This continues to be one of my favorite series.

About C. S. Harris

Candice Proctor, aka C.S. Harris and C.S. Graham, is the bestselling, award-winning author of more than a dozen novels including the Sebastian St. Cyr Regency mystery series written under the name C.S. Harris, the new C.S. Graham thriller series co-written with Steven Harris, and seven historical romances. She is also the author of a nonfiction historical study of the French Revolution. Her books are available worldwide and have been translated into over twenty different languages.

Candice graduated Phi Beta Kappa, summa cum laude with a degree in Classics before going on to earn an MA and Ph.D. in history. A former academic, she has taught at the University of Idaho and Midwestern State University in Texas. She also worked as an archaeologist on a variety of sites including a Hudson’s Bay Company Fort in San Juan Island, a Cherokee village in Tennessee, a prehistoric kill site in Victoria, Australia, and a Roman cemetery and medieval manor house in Winchester, England. Most recently, she spent many years as a partner in an international business consulting firm.

The daughter of a career Air Force officer and university professor, Proctor loves to travel and has spent much of her life abroad. She has lived in Spain, Greece, England, France, Jordan, and Australia. She now makes her home in New Orleans, Louisiana, with her husband, retired Army officer Steve Harris, her two daughters, and an ever-expanding number of cats.


Where Serpents Sleep by C. S. Harris

Where Serpents Sleep by C. S. Harris

Posted September 13, 2016 by Jonetta in Book Review | 2 Comments

    Hero Jarvis was interviewing Rose, one of the former prostitutes taking refuge at a home sponsored by the Quakers when the house is besieged and everyone is murdered. Hero narrowly escapes and enlists Sebastian St. Cyr’s help in finding the killers and discovering their motives.   Another outstanding story in an extraordinary series. What first appears to be a simple murder investigation leads down so many varying paths that expose sexual abuse, a criminal conspiracy and class injustice. We also learn a lot more about Hero and her complicated relationship with her father and her evolving one with Sebastian.   This has become one of my most favorite series.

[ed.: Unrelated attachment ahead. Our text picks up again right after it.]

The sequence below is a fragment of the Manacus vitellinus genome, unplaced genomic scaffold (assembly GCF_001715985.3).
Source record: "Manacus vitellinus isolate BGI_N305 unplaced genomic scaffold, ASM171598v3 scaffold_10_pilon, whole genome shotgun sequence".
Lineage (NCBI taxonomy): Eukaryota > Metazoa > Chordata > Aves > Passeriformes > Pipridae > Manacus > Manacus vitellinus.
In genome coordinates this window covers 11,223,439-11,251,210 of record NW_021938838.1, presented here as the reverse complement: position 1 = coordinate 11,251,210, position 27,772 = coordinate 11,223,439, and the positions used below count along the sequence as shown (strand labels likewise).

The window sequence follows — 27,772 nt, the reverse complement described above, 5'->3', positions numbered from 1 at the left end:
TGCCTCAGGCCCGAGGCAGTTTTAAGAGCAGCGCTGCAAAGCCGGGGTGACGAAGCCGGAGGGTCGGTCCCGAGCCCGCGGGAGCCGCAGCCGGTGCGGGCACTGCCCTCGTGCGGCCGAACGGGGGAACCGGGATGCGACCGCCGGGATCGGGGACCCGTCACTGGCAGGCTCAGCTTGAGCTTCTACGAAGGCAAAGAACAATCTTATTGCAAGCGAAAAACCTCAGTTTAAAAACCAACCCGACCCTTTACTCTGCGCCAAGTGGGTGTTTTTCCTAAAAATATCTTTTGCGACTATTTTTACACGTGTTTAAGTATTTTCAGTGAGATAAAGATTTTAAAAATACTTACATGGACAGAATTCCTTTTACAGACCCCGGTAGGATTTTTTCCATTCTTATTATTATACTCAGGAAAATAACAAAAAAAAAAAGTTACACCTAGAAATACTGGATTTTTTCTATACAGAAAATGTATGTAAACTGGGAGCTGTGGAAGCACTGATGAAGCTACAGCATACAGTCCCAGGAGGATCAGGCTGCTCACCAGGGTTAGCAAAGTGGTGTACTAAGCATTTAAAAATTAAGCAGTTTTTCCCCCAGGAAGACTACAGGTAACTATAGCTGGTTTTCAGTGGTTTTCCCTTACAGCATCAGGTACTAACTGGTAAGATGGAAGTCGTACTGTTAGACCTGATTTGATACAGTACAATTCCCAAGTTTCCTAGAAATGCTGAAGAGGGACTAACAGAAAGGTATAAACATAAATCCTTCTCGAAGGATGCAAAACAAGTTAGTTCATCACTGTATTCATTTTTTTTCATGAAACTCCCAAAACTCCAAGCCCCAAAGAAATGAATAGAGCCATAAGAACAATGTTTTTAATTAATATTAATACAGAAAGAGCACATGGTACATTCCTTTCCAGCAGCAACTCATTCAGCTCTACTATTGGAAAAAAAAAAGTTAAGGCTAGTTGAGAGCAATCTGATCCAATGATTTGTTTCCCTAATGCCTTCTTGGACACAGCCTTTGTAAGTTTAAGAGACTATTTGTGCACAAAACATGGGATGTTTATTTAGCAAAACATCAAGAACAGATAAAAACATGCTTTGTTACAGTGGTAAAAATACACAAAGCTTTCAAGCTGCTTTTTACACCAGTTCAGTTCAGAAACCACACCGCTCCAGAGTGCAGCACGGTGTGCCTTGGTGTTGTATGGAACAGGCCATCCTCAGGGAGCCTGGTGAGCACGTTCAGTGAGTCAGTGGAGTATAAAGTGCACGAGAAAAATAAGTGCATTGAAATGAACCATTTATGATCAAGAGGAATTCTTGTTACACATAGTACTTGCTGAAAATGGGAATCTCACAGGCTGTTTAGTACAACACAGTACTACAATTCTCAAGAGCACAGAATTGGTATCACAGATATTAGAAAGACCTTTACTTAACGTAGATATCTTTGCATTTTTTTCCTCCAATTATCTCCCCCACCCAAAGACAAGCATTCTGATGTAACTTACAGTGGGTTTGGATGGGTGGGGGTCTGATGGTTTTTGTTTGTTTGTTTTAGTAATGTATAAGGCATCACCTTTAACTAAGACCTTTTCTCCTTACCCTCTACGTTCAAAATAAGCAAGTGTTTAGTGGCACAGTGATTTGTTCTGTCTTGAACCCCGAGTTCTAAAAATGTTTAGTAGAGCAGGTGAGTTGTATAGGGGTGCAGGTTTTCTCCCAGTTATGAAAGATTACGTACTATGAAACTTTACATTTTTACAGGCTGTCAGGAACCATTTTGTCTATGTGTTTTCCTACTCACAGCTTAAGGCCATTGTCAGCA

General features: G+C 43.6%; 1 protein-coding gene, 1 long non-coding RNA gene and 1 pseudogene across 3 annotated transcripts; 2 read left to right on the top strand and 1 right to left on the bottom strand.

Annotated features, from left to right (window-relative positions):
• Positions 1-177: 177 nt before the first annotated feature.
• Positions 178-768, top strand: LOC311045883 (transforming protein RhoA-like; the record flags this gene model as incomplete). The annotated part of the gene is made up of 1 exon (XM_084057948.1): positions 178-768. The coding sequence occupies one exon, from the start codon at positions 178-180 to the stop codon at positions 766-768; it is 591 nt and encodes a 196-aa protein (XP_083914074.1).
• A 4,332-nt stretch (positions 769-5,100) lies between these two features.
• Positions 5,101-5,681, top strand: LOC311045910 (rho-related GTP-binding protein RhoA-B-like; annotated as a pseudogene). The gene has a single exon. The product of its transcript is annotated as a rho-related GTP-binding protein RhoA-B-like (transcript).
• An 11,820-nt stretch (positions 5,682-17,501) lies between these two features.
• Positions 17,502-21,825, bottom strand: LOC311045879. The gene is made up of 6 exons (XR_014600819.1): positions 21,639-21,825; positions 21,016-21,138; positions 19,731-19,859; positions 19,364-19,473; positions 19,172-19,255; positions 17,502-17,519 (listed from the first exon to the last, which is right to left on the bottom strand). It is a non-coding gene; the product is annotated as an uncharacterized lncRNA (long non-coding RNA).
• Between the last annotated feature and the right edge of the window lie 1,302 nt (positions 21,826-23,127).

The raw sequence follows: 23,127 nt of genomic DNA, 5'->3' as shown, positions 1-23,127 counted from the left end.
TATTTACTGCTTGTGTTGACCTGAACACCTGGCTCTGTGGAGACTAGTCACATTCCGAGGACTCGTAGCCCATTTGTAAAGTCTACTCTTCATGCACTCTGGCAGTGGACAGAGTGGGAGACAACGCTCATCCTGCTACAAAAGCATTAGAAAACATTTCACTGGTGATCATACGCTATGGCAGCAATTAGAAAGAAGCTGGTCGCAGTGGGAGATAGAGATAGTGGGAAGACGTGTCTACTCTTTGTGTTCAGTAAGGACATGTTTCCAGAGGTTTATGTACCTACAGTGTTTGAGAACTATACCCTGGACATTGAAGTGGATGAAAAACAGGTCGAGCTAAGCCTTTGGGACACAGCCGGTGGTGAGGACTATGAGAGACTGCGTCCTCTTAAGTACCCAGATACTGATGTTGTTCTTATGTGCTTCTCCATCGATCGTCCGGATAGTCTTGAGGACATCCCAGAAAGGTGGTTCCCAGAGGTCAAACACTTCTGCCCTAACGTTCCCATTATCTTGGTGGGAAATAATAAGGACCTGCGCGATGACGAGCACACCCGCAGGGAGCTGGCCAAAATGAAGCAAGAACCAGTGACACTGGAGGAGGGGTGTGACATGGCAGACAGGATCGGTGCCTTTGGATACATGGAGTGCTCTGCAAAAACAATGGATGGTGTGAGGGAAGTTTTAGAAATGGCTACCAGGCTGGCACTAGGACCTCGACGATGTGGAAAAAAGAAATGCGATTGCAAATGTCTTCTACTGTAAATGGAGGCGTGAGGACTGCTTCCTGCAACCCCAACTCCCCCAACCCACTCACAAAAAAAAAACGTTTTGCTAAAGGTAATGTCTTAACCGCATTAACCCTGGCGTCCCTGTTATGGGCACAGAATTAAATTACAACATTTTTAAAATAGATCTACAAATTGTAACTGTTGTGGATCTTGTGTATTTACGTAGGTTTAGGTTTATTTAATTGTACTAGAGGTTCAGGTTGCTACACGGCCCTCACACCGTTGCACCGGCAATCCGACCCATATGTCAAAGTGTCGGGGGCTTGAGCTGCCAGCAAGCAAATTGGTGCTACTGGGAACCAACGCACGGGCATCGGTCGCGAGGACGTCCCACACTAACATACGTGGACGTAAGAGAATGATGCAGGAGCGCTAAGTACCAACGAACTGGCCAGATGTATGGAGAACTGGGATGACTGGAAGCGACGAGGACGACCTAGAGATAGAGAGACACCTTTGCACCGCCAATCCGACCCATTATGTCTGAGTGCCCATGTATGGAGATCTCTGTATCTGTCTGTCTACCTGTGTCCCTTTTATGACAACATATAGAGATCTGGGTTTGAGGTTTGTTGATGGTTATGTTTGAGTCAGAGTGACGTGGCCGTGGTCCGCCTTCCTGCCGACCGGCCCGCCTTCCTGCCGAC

Audio Review: The Boys in the Boat by Daniel James Brown

Audio Review: The Boys in the Boat by Daniel James Brown

Posted September 6, 2016 by Jonetta in Book Review | 4 Comments

         This is a bit more than the story of the 1936 Olympic crew challenge by the team from the University of Washington. Using one of the crew members as the focus, it combines his personal experience against the backdrop of the important historical events of that era (the 1929 stock market crash and resultant depression, the dust bowls, the rise of Hitler and the Third Reich, etc.). It made for a richer story with the added context.   While the backgrounds and histories of the other members of the 9-man crew team were also provided, Joe Rantz’s story was the main focus. His was symbolic of the boys who became men even before they started college given the challenges of that time. By […]